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J Oncol Pract. 2014 Jul;10(4):e215-22. doi: 10.1200/JOP.2013.001067. Epub 2013 Dec 3.

Review of electronic patient-reported outcomes systems used in cancer clinical care.

Author information

1
Lombardi Comprehensive Cancer Center, Georgetown University Medical Center, Washington, DC; The Johns Hopkins University School of Medicine and the Sidney Kimmel Comprehensive Cancer Center at Johns Hopkins, Baltimore, MD; Duke Comprehensive Cancer Center, Duke University Medical Center, Durham; Lineberger Comprehensive Cancer Center, University of North Carolina, Chapel Hill, NC; and Health Outcomes Group, Memorial Sloan-Kettering Cancer Center, New York, NY rj222@georgetown.edu.
2
Lombardi Comprehensive Cancer Center, Georgetown University Medical Center, Washington, DC; The Johns Hopkins University School of Medicine and the Sidney Kimmel Comprehensive Cancer Center at Johns Hopkins, Baltimore, MD; Duke Comprehensive Cancer Center, Duke University Medical Center, Durham; Lineberger Comprehensive Cancer Center, University of North Carolina, Chapel Hill, NC; and Health Outcomes Group, Memorial Sloan-Kettering Cancer Center, New York, NY.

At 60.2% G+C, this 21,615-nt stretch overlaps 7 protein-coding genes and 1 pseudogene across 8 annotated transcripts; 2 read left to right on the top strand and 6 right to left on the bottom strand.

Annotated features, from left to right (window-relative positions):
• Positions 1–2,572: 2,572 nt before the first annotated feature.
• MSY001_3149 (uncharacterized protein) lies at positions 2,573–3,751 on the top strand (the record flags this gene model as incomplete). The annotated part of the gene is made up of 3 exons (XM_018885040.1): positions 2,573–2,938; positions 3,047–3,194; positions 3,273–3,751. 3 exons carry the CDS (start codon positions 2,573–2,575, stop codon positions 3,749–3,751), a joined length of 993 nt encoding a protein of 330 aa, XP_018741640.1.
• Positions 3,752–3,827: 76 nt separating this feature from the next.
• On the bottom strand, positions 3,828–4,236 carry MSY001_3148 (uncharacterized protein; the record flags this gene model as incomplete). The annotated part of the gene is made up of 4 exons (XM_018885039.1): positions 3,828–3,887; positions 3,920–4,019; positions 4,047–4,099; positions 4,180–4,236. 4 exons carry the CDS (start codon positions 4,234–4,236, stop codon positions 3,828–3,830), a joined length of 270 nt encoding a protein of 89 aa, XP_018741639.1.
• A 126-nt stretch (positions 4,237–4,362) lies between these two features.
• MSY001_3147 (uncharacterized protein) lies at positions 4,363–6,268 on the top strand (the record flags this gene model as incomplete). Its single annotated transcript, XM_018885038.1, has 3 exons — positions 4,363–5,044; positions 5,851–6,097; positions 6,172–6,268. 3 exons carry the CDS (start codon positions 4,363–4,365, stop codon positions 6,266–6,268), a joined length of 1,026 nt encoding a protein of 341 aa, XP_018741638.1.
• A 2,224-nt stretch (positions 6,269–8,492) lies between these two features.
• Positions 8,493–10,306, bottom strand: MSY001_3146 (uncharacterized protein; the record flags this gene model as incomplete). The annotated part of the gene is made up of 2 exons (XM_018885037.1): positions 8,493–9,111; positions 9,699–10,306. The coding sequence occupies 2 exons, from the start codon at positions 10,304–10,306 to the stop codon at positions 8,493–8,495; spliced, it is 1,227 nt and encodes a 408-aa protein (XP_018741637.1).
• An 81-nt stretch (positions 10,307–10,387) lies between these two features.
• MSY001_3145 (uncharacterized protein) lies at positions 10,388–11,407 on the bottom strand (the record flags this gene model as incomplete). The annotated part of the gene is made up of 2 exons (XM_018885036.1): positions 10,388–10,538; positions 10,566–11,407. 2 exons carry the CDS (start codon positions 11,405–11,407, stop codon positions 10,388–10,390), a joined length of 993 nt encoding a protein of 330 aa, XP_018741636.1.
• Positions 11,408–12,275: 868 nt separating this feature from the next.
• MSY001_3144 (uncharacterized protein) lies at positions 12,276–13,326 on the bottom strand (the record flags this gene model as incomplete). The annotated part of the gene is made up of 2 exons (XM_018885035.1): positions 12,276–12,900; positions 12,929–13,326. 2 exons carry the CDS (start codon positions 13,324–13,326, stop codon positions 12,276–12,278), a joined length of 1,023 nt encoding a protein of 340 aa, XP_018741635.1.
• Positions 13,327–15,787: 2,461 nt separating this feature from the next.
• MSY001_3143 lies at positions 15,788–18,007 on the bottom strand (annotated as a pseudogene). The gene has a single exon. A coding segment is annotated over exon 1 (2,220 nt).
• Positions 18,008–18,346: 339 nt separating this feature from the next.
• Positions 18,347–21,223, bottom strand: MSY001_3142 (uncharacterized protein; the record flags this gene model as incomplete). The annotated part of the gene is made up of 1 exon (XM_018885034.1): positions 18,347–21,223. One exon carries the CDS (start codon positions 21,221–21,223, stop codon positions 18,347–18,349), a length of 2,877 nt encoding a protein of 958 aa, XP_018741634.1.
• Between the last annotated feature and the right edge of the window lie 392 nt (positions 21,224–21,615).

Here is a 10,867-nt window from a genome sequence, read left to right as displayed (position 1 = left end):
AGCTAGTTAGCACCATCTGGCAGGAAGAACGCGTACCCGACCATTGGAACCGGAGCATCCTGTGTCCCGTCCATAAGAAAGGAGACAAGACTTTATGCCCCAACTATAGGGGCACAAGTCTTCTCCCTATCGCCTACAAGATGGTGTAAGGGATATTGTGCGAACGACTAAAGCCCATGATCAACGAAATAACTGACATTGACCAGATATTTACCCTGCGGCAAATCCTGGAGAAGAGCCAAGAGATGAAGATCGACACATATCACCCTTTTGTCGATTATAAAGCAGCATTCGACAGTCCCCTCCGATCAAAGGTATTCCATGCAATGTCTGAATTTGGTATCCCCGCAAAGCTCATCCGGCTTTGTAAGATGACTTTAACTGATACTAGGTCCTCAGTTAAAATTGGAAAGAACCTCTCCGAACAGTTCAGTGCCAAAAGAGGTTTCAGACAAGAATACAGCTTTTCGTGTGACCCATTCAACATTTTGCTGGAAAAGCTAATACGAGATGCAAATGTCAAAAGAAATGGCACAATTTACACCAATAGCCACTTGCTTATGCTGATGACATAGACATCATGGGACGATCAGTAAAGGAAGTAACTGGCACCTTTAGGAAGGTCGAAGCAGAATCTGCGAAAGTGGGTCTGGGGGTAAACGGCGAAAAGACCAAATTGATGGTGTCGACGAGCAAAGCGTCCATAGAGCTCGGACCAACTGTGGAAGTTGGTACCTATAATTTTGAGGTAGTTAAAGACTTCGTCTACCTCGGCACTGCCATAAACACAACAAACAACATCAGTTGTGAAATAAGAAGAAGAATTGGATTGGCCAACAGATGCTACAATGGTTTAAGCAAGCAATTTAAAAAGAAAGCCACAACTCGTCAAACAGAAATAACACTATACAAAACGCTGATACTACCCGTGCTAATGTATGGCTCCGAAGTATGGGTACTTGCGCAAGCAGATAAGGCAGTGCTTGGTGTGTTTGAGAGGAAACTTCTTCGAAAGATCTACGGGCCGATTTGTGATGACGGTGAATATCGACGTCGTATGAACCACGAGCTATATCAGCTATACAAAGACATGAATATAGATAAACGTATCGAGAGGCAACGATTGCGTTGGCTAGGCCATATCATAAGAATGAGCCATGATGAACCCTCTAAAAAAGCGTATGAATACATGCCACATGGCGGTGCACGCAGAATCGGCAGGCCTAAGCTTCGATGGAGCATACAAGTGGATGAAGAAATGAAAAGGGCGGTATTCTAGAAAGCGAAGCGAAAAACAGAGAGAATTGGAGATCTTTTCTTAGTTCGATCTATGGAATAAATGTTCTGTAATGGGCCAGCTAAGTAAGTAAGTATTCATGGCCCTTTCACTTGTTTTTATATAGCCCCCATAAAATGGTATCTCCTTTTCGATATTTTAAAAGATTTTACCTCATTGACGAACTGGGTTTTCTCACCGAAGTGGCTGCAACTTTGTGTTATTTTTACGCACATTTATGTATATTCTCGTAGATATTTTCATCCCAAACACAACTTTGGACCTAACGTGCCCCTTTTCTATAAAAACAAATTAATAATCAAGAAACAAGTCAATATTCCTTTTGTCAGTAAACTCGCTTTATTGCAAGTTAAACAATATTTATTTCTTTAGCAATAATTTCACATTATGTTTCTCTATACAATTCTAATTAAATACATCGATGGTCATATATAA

Abstract

PURPOSE:

The use of electronic patient-reported outcomes (PRO) systems is increasing in cancer clinical care settings. This review comprehensively identifies existing PRO systems and explores how systems differ in the administration of PRO assessments, the integration of information into the clinic workflow and electronic health record (EHR) systems, and the reporting of PRO information.

METHODS:

Electronic PRO (e-PRO) systems were identified through a semistructured review of published studies, gray literature, and expert identification. System developers were contacted to provide detailed e-PRO system characteristics and clinical implementation information using a structured review form.

RESULTS:

A total of 33 unique systems implemented in cancer clinical practice were identified. Of these, 81% provided detailed information about system characteristics. Two system classifications were established: treatment-centered systems designed for patient monitoring during active cancer treatment (n = 8) and patient-centered systems following patients across treatment and survivorship periods (n = 19). There was little consensus on administration, integration, or result reporting between these system types. Patient-centered systems were more likely to provide user-friendly features such as at-home assessments, integration into larger electronic system networks (eg, EHRs), and more robust score reporting options. Well-established systems were more likely to have features that increased assessment flexibility (eg, location, automated reminders) and better clinical integration.

CONCLUSION:

The number of e-PRO systems has increased. Systems can be programmed to have numerous features that facilitate integration of PRO assessment and routine monitoring into clinical care. Important barriers to system usability and widespread adoption include assessment flexibility, clinical integration, and high-quality data collection and reporting.

PMID:
24301843
PMCID:
PMC4094646
DOI:
10.1200/JOP.2013.001067
[Indexed for MEDLINE]
Free PMC Article

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